1 n someone who’s a little bit too knowledgeable about one subject. Generally a subject like seventeenth-century flower pots or steam trains, rather than athletic sexual positions or gun-fighting. Americans (and also Brits, as our languages merge ever closer) would call such a person a “geek.” It may originate with the fans of Radio Caroline, a U.K. offshore pirate radio station, whose fans had to don anoraks in order to visit the station. Alternatively, it may come from the most popular item of clothing worn by train-spotters. 2 n waterproof jacket (universal).
n tube top. A rather eighties item of clothing designed to make an otherwise attractive woman look like a malformed sausage.
1 n item that fits down the front of a bloke’s underwear and protects the crown jewels. Americans know it as a “cup,” although I suppose in the U.S. such an item is less likely to be protecting the crown jewels and perhaps instead protects “the Bill of Rights” or some such. 2 female genitalia (universal).
1 n suspenders. Beware of the cross-definition — in the U.K., “suspenders” are something else entirely (you’ll just have to look it up like a man). 2 metal devices used to straighten one’s teeth (universal).
n abbr cardigan. A common abbreviation, at least for anyone who still wears cardigans.
n clothing; vestments. You might hear: OK, OK, I’ll be out in two minutes once I’ve got my nightclubbing clobber on. It’s possible this definition is of Scottish origin. Brits do also use “clobber” to mean hitting something.
adj as befitting someone who is very much the country squire — well-spoken, well-dressed and rather upper-class. Despite once having been a compliment, the recent unpopularity of the upper classes in the U.K. has made this a mild insult.
n bathrobe; the outfit that you wear if you’re an attractive young lady coming out of the bath to answer the door in a coffee advertisement. Or if you’re Hugh Heffner. Ah, the great contradictions of modern life.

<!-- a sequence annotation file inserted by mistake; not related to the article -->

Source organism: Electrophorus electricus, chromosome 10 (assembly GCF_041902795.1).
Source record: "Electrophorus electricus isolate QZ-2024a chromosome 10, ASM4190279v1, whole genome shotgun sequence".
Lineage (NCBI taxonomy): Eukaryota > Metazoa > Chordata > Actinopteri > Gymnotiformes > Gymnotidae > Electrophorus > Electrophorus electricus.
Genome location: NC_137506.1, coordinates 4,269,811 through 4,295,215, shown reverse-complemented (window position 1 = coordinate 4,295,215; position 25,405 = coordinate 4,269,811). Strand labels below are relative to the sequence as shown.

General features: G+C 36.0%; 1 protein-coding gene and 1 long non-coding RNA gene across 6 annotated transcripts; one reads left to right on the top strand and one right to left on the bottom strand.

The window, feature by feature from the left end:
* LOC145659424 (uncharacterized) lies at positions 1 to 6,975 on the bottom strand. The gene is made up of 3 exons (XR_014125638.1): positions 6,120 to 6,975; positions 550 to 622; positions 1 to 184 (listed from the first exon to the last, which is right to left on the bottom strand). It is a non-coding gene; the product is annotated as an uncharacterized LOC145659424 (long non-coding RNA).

n lint. More than simply lint, fluff stretches to cover any unexpected bits of hair/fur/fabric, appearing anywhere from the corner of your living room to your posterior.
n pajamas. So called because the pajama was invented by a man named Jim, and the original experimental variants were made solely from strawberry jam.
n sweater. What Americans call a “jumper” (a set of overalls with a skirt instead of trousers), Brits would call a “pinafore.”
n wind breaker; poncho. A light waterproof jacket, usually one that zips up into an unfeasibly small self-contained package. The word derives from the French “cagoule” (meaning much the same thing), which in turn comes from the Latin “cuculla,” meaning “hood.” In the U.S. technical theatre industry a “kagoul” is a black hood worn by magicians’ stagehands to render them invisible-ish. I once thought about writing a whole book dedicated to the word “kagoul,” but then decided against it.
n pants (U.S. pants); trousers. May come from India, where “kachs” are loose-fitting trousers with a low crotch.
n women’s underpants. In old-fashioned English and American English, “knickers” (an abbreviation of the Dutch-derived word “knickerbockers”) are knee-length trousers most often seen nowadays on golfers.
n run. In the sense of a “ladder in your tights” being the British equivalent of a “run in your pantyhose.” In all other circumstances, this word means exactly the same in the U.K. as it does in the U.S.
n 1 (abbr. of “Macintosh”) light waterproof jacket which can usually be squashed up into an impressively small size for packing away. Possibly derived from the name of the gentleman who worked out how to infuse rubber and cloth. Americans call the same sort of thing a “slicker.” 2 buddy: Are you alright Mac? The two meanings appear together in the Bonzo Dog Doodah Band’s song “Big Shot,” which features the lines: On the way home a punk stopped me: “You got a light, mac?” / I said “No, but I’ve got a dark brown overcoat.”